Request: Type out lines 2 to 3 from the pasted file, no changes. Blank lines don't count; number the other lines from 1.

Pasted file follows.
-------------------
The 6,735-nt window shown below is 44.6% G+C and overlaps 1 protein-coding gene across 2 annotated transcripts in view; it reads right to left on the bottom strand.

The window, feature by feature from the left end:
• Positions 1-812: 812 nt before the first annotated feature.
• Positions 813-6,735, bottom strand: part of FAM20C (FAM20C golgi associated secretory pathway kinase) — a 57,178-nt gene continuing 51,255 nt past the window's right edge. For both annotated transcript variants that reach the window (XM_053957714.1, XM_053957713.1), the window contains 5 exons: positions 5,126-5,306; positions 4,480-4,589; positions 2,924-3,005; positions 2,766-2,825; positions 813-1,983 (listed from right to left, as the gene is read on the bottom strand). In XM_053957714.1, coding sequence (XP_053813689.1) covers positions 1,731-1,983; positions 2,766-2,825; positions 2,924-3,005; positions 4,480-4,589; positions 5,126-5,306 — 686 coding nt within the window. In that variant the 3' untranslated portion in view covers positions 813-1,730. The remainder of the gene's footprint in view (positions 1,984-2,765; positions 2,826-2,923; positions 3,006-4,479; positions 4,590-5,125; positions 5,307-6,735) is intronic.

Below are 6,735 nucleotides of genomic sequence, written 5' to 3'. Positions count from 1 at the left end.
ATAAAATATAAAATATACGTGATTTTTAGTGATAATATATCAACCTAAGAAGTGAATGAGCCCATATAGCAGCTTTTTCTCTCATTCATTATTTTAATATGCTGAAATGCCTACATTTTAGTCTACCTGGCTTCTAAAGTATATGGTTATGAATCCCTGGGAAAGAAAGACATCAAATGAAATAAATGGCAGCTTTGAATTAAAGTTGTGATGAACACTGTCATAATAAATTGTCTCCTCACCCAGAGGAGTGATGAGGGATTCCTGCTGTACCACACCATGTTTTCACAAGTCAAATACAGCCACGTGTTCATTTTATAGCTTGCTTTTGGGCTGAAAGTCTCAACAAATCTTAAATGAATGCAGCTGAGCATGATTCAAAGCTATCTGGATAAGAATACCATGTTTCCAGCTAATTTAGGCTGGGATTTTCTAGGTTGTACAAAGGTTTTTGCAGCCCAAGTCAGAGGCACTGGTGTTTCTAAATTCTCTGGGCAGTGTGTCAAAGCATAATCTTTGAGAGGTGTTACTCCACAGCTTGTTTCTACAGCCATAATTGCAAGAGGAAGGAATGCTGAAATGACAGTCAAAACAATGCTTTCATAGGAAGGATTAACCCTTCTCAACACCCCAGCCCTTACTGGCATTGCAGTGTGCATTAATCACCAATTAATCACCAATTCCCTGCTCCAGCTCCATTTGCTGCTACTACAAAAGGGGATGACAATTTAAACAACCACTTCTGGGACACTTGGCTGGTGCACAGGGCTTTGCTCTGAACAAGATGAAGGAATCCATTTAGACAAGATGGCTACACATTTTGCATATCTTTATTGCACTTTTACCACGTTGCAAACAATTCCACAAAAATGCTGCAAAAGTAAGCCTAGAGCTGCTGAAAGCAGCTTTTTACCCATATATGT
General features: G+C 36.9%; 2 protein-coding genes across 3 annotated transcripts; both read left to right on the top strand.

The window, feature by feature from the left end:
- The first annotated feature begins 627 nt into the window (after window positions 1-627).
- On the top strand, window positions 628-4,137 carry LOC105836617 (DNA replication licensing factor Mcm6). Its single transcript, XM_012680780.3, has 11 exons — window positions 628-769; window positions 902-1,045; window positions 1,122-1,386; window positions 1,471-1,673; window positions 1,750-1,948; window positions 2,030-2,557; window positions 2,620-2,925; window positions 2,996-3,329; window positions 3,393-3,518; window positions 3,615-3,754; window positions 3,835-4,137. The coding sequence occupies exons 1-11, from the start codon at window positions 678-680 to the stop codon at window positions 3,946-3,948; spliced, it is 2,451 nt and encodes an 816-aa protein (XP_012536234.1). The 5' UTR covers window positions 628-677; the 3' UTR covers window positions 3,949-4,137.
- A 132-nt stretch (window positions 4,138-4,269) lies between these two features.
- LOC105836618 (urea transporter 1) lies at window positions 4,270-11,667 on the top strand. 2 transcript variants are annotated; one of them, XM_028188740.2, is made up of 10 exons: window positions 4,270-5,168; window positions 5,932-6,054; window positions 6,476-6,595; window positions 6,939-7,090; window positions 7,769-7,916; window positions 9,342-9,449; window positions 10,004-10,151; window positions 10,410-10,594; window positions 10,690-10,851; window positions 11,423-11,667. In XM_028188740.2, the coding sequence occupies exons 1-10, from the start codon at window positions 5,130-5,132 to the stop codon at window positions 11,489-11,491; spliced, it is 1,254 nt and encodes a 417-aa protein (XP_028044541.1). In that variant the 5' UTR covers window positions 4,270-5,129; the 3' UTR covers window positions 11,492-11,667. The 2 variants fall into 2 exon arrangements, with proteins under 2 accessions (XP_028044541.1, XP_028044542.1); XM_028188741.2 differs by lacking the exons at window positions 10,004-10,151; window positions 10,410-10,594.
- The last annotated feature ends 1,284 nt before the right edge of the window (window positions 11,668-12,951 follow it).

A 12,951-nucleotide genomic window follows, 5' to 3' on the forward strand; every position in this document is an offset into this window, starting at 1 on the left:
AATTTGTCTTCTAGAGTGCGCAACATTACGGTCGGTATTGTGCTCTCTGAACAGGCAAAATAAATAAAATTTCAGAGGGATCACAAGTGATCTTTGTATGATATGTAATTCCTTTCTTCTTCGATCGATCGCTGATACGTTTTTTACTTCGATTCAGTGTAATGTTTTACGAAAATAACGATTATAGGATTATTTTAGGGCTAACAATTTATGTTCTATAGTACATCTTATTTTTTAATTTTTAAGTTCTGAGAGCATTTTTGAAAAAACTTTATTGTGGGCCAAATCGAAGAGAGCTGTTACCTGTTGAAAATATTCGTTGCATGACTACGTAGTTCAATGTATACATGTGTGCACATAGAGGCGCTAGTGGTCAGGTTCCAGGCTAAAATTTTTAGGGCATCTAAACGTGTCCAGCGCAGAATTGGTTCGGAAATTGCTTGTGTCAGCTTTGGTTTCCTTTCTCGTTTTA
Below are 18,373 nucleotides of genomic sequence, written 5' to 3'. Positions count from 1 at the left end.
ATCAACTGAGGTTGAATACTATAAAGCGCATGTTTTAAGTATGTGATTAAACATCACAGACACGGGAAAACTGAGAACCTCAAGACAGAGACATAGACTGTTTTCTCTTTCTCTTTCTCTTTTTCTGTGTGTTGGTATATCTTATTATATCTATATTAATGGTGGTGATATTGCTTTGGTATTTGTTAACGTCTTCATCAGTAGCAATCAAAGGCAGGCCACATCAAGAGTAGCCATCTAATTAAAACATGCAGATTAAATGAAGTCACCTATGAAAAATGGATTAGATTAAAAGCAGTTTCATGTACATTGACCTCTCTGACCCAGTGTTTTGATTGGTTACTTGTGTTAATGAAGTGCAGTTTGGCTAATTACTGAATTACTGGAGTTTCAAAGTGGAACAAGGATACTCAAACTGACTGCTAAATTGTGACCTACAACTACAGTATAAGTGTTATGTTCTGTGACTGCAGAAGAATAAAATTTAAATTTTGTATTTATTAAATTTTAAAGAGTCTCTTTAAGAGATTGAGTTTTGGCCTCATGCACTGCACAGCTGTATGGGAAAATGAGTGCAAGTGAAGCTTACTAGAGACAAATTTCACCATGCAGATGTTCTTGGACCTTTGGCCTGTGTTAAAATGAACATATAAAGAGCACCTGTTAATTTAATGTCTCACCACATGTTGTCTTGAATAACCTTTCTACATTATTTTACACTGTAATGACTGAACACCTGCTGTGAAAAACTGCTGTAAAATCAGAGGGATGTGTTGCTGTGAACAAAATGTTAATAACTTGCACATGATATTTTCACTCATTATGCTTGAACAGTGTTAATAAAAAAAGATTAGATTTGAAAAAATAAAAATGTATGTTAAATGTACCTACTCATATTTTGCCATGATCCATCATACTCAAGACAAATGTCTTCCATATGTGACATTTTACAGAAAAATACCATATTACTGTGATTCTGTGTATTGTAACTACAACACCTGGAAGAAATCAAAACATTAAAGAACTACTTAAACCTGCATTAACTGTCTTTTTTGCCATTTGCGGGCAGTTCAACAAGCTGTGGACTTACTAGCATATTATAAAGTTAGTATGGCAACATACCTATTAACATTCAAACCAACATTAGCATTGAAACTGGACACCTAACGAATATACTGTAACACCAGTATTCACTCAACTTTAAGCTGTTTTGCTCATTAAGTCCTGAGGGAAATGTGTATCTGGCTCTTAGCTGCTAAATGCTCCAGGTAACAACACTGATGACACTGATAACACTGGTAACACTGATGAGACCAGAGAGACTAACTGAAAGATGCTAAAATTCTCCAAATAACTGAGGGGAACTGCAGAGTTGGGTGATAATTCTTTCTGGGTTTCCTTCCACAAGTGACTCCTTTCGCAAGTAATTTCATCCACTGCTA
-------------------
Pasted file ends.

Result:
The window, feature by feature from the left end:
• Positions 1-812: 812 nt before the first annotated feature.